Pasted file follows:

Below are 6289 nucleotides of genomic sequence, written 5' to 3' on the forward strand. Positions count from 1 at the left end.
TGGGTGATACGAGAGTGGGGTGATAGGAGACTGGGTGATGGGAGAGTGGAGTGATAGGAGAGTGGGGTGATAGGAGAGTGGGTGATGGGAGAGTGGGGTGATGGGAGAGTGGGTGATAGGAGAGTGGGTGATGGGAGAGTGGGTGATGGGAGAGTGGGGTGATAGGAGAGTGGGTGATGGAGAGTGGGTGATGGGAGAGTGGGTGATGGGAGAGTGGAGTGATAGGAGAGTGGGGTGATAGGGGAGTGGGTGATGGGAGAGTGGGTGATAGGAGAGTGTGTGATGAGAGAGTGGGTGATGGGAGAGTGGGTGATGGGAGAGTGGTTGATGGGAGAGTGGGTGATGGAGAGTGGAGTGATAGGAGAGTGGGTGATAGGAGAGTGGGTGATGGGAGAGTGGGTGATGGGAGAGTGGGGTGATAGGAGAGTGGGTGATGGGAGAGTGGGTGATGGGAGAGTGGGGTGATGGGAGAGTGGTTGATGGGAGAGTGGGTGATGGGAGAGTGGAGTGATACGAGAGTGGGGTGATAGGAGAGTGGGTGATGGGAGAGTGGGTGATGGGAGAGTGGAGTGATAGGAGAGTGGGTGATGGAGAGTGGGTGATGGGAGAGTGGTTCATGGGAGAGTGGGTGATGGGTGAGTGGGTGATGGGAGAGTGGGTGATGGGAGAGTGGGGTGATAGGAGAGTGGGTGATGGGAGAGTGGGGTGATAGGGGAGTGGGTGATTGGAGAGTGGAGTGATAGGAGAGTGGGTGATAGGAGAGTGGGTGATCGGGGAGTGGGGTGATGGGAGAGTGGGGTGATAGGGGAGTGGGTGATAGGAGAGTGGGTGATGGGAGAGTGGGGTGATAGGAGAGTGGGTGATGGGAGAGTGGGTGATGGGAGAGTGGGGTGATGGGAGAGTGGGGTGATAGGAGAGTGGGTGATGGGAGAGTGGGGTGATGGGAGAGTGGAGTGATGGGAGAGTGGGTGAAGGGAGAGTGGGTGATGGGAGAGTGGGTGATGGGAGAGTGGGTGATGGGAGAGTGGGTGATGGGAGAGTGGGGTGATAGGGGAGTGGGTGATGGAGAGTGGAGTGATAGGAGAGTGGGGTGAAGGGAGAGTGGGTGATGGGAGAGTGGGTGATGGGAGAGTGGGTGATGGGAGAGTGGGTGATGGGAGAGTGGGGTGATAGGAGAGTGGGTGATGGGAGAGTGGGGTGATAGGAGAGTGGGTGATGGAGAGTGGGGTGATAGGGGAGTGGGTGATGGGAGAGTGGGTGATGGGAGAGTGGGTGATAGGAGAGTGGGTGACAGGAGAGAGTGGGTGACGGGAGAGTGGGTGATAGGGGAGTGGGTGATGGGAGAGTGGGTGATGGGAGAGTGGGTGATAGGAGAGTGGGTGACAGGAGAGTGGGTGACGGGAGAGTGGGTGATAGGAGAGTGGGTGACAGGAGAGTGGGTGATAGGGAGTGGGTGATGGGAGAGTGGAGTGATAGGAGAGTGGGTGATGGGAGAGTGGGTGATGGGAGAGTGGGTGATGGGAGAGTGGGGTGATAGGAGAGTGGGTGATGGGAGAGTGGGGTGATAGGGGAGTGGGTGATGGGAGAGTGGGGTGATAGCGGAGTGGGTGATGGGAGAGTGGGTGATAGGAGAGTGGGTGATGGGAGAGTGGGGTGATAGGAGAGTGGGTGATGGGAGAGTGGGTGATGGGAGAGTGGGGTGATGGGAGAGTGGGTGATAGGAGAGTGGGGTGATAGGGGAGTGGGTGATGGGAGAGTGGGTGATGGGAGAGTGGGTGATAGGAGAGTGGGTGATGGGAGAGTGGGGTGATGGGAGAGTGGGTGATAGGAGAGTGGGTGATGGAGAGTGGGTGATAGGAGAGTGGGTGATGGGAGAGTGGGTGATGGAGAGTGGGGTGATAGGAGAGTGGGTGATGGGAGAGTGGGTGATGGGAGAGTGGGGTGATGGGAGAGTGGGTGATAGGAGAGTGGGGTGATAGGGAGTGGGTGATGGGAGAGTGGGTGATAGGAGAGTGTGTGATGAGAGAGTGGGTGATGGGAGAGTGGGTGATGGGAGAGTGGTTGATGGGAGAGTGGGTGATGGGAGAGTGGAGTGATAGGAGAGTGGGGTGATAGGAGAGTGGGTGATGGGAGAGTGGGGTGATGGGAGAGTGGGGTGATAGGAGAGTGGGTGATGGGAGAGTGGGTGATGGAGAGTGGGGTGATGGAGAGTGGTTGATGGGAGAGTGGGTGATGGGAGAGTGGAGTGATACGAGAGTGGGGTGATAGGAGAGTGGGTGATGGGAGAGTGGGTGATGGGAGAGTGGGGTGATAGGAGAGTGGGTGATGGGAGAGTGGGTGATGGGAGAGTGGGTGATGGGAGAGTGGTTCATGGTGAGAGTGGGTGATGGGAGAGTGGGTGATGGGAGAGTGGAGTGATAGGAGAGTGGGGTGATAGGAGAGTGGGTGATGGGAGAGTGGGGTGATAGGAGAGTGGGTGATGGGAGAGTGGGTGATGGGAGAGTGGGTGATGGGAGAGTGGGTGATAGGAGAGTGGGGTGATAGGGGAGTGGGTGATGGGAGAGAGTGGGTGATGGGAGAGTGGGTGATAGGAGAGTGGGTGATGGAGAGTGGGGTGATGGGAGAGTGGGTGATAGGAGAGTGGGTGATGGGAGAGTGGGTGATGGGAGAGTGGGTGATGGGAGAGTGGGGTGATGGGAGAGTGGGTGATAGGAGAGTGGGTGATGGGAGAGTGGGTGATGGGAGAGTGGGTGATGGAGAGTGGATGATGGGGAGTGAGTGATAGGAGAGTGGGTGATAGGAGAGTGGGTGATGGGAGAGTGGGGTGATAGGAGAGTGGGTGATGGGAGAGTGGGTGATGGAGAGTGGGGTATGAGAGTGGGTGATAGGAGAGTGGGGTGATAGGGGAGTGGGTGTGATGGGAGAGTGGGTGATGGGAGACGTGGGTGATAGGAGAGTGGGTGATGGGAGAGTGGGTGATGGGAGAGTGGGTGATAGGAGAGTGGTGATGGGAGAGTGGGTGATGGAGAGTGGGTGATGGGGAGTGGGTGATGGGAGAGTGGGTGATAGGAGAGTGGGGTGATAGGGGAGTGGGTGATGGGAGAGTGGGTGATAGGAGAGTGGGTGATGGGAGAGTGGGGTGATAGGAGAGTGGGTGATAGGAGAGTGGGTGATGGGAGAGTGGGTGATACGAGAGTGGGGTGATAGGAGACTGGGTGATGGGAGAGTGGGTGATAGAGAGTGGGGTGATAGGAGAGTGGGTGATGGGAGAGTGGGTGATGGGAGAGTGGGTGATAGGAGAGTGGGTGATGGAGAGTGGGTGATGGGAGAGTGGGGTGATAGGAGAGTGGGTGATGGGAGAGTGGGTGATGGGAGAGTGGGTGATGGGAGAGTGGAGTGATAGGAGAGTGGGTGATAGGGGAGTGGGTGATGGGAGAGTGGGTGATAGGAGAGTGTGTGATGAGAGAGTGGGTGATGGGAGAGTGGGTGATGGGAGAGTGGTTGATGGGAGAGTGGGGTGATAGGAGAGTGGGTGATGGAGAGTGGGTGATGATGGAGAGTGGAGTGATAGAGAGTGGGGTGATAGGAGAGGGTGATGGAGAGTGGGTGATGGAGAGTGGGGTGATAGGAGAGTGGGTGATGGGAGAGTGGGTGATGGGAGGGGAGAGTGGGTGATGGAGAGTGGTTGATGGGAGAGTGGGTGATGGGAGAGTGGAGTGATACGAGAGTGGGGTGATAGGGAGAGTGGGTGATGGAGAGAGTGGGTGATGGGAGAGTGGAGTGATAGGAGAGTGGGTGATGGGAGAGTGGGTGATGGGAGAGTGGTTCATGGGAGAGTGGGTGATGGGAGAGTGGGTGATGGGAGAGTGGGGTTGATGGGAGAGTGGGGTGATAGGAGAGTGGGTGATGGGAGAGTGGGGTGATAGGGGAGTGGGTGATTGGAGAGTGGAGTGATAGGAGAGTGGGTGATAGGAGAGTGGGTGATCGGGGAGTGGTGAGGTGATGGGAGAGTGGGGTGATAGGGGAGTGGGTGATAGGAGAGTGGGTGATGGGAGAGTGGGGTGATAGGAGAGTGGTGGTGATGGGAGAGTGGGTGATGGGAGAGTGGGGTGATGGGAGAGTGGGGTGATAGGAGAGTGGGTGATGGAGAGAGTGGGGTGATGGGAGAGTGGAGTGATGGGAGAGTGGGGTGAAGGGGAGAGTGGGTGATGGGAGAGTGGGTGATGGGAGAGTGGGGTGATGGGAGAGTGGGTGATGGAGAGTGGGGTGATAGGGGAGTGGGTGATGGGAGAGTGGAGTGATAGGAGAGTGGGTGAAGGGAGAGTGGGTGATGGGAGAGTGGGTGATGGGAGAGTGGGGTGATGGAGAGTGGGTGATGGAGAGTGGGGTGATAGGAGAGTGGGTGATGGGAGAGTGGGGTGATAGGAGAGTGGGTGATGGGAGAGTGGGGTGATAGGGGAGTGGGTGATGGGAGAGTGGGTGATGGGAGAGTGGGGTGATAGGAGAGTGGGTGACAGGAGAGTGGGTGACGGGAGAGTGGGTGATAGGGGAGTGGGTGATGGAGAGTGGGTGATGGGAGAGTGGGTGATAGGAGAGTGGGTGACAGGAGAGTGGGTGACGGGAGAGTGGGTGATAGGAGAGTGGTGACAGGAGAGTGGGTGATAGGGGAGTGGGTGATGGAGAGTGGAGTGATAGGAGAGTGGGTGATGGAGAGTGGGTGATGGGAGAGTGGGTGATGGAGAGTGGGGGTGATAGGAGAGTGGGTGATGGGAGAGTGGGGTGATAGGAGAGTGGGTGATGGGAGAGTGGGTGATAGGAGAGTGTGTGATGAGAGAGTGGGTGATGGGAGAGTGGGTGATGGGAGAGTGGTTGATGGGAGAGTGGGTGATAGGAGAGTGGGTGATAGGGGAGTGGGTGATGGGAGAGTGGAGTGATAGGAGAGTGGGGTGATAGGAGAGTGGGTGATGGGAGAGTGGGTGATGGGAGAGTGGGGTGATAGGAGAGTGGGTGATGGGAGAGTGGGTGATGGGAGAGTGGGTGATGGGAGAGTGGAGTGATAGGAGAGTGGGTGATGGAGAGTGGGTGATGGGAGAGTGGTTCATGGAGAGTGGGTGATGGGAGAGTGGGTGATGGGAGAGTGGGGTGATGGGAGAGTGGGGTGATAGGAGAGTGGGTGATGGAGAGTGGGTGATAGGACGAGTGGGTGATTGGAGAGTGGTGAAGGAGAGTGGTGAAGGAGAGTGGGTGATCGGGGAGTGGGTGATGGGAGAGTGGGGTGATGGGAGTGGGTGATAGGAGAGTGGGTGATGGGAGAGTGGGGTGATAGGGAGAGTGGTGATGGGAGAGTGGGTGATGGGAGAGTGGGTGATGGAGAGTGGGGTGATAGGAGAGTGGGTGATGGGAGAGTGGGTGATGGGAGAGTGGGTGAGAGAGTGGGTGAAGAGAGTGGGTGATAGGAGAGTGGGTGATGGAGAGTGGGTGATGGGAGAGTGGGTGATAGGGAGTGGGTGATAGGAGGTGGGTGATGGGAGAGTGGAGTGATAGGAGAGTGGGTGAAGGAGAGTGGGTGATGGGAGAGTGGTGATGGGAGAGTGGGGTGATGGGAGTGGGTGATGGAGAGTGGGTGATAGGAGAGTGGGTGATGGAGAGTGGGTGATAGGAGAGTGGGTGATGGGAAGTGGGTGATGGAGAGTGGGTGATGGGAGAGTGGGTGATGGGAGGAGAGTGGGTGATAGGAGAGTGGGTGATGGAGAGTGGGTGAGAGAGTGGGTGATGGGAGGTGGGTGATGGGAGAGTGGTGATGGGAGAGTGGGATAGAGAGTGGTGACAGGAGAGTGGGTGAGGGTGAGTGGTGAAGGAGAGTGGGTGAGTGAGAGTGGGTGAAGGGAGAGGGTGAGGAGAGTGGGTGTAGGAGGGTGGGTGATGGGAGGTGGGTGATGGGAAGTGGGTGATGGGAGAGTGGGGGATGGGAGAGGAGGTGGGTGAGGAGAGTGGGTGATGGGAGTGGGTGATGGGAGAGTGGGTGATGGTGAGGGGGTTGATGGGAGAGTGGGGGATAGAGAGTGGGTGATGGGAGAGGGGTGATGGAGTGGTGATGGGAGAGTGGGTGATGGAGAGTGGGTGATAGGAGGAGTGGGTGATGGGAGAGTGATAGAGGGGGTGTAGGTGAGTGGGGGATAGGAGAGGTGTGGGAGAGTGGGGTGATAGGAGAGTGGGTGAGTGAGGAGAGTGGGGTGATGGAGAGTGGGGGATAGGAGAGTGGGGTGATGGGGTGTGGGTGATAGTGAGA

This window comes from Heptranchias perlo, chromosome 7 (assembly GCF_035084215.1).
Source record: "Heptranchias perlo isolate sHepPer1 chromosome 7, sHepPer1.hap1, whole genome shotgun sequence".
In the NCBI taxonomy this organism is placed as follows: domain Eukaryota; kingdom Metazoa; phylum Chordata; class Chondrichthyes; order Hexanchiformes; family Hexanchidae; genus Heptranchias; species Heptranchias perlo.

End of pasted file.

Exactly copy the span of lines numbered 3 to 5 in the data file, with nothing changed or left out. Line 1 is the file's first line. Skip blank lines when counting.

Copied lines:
This window comes from Heptranchias perlo, chromosome 7 (assembly GCF_035084215.1).
Source record: "Heptranchias perlo isolate sHepPer1 chromosome 7, sHepPer1.hap1, whole genome shotgun sequence".
In the NCBI taxonomy this organism is placed as follows: domain Eukaryota; kingdom Metazoa; phylum Chordata; class Chondrichthyes; order Hexanchiformes; family Hexanchidae; genus Heptranchias; species Heptranchias perlo.